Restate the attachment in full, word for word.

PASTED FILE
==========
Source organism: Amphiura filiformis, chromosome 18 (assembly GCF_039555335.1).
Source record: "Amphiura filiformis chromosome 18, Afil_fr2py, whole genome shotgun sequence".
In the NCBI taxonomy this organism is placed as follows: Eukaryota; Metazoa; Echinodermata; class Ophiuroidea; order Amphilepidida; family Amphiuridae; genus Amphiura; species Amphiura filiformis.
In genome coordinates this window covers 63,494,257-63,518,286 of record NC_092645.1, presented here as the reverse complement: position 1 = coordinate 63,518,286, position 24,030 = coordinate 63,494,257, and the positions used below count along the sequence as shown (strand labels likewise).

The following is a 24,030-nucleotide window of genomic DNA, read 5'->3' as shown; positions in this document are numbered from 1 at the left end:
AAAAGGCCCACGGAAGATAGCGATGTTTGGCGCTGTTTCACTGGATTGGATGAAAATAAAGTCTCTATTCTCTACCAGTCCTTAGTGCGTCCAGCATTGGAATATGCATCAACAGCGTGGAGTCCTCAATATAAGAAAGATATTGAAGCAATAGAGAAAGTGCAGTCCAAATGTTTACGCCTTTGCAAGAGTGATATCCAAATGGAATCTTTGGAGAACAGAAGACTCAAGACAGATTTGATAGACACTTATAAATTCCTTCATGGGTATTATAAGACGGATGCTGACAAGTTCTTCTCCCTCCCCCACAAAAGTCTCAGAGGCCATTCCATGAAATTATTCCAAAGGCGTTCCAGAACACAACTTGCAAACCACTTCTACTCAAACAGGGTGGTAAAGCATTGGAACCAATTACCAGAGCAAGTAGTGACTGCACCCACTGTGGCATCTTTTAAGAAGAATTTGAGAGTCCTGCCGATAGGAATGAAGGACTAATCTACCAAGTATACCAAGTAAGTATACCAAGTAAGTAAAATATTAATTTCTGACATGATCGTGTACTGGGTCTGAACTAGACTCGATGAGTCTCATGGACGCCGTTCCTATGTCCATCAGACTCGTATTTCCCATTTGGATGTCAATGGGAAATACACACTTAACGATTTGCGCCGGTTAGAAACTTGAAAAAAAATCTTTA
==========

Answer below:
Source organism: Amphiura filiformis, chromosome 18 (assembly GCF_039555335.1).
Source record: "Amphiura filiformis chromosome 18, Afil_fr2py, whole genome shotgun sequence".
In the NCBI taxonomy this organism is placed as follows: Eukaryota; Metazoa; Echinodermata; class Ophiuroidea; order Amphilepidida; family Amphiuridae; genus Amphiura; species Amphiura filiformis.
In genome coordinates this window covers 63,494,257-63,518,286 of record NC_092645.1, presented here as the reverse complement: position 1 = coordinate 63,518,286, position 24,030 = coordinate 63,494,257, and the positions used below count along the sequence as shown (strand labels likewise).

The following is a 24,030-nucleotide window of genomic DNA, read 5'->3' as shown; positions in this document are numbered from 1 at the left end:
AAAAGGCCCACGGAAGATAGCGATGTTTGGCGCTGTTTCACTGGATTGGATGAAAATAAAGTCTCTATTCTCTACCAGTCCTTAGTGCGTCCAGCATTGGAATATGCATCAACAGCGTGGAGTCCTCAATATAAGAAAGATATTGAAGCAATAGAGAAAGTGCAGTCCAAATGTTTACGCCTTTGCAAGAGTGATATCCAAATGGAATCTTTGGAGAACAGAAGACTCAAGACAGATTTGATAGACACTTATAAATTCCTTCATGGGTATTATAAGACGGATGCTGACAAGTTCTTCTCCCTCCCCCACAAAAGTCTCAGAGGCCATTCCATGAAATTATTCCAAAGGCGTTCCAGAACACAACTTGCAAACCACTTCTACTCAAACAGGGTGGTAAAGCATTGGAACCAATTACCAGAGCAAGTAGTGACTGCACCCACTGTGGCATCTTTTAAGAAGAATTTGAGAGTCCTGCCGATAGGAATGAAGGACTAATCTACCAAGTATACCAAGTAAGTATACCAAGTAAGTAAAATATTAATTTCTGACATGATCGTGTACTGGGTCTGAACTAGACTCGATGAGTCTCATGGACGCCGTTCCTATGTCCATCAGACTCGTATTTCCCATTTGGATGTCAATGGGAAATACACACTTAACGATTTGCGCCGGTTAGAAACTTGAAAAAAAATCTTTA